Are you sitting comfortably? Right, let’s begin.
As you know, cars are tested relentlessly before we ever drive one. They’re crashed, frozen, blasted with hurricane-force weather, and baked under paint-fading spotlights. Suspension is rattled. Engines are thrashed. All in the name of making the finished vehicle as reliable and painless to own as possible.
And this, dear reader, is why you now find yourself learning about a robotic sweaty bottom designed by Ford. Meet – and we hope you’ve not recently had lunch – the Robutt.
Robutt, says Ford, is designed to simulate ten years of post-gym workout backsides impacting a defenceless car seat, in just three days. The robotic arm is outfitted with a synthetic bum “based on the dimensions of a large man, heated to 36° C, and soaked with 450 millilitres of water”.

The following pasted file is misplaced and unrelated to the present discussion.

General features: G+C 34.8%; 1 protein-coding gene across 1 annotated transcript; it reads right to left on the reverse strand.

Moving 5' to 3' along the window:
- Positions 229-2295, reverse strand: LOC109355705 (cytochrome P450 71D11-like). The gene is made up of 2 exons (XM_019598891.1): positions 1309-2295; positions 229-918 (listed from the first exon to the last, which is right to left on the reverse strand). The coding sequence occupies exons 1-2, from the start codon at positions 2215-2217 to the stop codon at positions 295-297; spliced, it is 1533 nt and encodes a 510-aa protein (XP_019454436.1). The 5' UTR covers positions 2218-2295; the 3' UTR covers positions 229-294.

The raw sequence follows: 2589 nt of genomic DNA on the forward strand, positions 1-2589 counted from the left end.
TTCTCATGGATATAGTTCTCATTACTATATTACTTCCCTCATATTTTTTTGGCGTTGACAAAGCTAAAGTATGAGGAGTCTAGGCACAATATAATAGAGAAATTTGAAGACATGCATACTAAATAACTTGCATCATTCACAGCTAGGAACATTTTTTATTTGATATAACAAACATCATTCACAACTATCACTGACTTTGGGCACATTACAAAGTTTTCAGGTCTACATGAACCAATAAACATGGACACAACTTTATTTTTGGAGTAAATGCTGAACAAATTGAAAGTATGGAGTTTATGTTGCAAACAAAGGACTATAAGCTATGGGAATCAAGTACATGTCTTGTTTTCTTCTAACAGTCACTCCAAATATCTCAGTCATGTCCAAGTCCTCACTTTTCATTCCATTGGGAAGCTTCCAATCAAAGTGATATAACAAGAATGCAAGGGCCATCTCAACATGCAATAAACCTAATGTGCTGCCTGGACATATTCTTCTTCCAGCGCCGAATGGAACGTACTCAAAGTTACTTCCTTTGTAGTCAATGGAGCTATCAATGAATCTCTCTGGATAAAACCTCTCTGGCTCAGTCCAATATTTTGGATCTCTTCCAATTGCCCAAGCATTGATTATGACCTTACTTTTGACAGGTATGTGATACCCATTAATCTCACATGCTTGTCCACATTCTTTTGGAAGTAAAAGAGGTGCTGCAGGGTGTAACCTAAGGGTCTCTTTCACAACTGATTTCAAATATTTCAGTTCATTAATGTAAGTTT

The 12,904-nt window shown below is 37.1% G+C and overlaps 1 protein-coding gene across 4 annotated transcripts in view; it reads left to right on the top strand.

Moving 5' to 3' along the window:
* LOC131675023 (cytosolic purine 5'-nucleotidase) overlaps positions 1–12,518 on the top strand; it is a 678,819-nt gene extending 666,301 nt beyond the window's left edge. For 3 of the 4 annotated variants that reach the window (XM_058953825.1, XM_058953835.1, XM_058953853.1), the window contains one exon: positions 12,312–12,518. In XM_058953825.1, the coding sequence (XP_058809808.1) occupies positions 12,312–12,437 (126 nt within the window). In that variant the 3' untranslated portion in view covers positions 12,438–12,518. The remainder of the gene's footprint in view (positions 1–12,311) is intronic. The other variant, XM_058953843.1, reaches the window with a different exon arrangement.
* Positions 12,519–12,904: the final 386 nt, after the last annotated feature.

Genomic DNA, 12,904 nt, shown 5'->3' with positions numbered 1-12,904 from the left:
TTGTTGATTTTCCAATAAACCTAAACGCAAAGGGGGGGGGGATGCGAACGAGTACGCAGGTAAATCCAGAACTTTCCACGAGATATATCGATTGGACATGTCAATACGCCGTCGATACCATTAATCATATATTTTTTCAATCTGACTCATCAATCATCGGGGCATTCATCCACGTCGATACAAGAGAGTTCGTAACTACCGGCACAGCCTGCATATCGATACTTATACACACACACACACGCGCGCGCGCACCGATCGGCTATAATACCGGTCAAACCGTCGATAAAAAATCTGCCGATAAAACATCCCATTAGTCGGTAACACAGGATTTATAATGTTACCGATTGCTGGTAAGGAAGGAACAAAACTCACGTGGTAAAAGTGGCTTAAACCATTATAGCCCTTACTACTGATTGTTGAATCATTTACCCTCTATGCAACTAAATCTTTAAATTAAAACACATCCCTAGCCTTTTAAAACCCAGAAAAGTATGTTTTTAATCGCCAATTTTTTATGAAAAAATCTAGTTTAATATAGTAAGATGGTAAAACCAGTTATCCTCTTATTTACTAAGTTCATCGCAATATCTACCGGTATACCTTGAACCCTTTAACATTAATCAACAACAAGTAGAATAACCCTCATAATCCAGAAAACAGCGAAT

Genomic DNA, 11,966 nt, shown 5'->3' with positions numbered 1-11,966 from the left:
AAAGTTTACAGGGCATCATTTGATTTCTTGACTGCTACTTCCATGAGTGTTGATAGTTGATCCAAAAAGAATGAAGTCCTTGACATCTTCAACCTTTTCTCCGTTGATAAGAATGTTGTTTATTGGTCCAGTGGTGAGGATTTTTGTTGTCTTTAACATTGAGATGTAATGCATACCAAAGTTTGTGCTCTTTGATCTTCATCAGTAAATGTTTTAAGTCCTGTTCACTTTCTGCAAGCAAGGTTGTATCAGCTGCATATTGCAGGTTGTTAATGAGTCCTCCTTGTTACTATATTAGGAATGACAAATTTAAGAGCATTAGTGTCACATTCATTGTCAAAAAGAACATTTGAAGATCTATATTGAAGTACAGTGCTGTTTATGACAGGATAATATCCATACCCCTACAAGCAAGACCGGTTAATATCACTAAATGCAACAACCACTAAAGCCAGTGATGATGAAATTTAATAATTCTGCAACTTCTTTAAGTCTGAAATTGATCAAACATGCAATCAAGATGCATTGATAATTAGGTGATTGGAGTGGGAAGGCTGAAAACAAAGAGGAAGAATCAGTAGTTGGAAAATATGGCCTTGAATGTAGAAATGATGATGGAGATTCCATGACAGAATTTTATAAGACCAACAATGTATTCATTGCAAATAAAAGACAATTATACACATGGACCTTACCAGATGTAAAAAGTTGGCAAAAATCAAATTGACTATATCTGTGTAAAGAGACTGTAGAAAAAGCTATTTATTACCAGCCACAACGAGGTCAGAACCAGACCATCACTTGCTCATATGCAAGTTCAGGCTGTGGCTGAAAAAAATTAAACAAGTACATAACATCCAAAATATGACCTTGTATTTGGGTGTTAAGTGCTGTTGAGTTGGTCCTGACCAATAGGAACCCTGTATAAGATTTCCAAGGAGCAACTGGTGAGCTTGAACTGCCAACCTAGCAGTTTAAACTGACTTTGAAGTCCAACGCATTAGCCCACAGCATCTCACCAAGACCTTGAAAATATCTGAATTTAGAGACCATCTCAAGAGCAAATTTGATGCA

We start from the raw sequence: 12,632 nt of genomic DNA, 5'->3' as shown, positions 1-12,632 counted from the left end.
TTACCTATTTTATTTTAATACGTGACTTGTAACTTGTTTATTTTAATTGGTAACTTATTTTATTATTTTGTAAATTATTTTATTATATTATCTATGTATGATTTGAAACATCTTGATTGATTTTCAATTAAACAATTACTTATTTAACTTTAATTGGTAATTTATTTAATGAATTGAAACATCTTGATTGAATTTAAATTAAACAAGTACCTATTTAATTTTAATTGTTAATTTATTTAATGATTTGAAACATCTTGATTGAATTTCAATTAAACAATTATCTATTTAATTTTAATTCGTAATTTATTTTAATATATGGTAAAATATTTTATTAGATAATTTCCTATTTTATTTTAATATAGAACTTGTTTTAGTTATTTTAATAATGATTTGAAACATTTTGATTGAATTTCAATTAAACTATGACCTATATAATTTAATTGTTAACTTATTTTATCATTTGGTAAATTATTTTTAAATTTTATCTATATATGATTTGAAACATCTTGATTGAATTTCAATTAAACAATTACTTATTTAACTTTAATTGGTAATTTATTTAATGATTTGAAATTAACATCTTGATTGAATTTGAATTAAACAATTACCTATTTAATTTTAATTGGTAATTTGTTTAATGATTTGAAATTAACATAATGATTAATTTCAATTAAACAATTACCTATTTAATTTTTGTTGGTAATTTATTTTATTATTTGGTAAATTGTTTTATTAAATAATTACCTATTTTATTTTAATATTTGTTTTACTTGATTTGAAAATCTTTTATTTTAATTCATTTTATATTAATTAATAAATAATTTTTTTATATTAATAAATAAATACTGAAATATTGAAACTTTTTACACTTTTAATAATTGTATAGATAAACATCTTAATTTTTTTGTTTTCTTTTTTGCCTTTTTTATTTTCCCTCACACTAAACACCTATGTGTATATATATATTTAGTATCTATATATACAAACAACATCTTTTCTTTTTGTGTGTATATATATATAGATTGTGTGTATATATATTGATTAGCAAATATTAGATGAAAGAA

Just think. Someone – perhaps a talented engineer with hopes and dreams, who’s spent years grafting for a degree and looking for their big car industry break – has had to design that. A dummy derrière. Warm and moist, to best replicate the in-a-hurry Ford owner who doesn’t have time to shower between spin class and the school run.
Ford proudly tells us that “Robutt sits, bounces and twists in a seat 7,500 times over the course of three days.” Apparently, the simulation is the best way to ensure Ford’s seats stay looking fresh, even if they’re owned by a personal trainer in a hurry. Or an accountant with very poor personal hygiene.
With that, we invite you to click play on what will hopefully be the most bizarre piece of internet you consume all day. Watch Robutt doing its stuff erm, behind the scenes, and you’ll win a new respect for what cars have to go through before they leave the factory. Even anticipating their human overlords not bothering to wash before driving.
The cheek of it.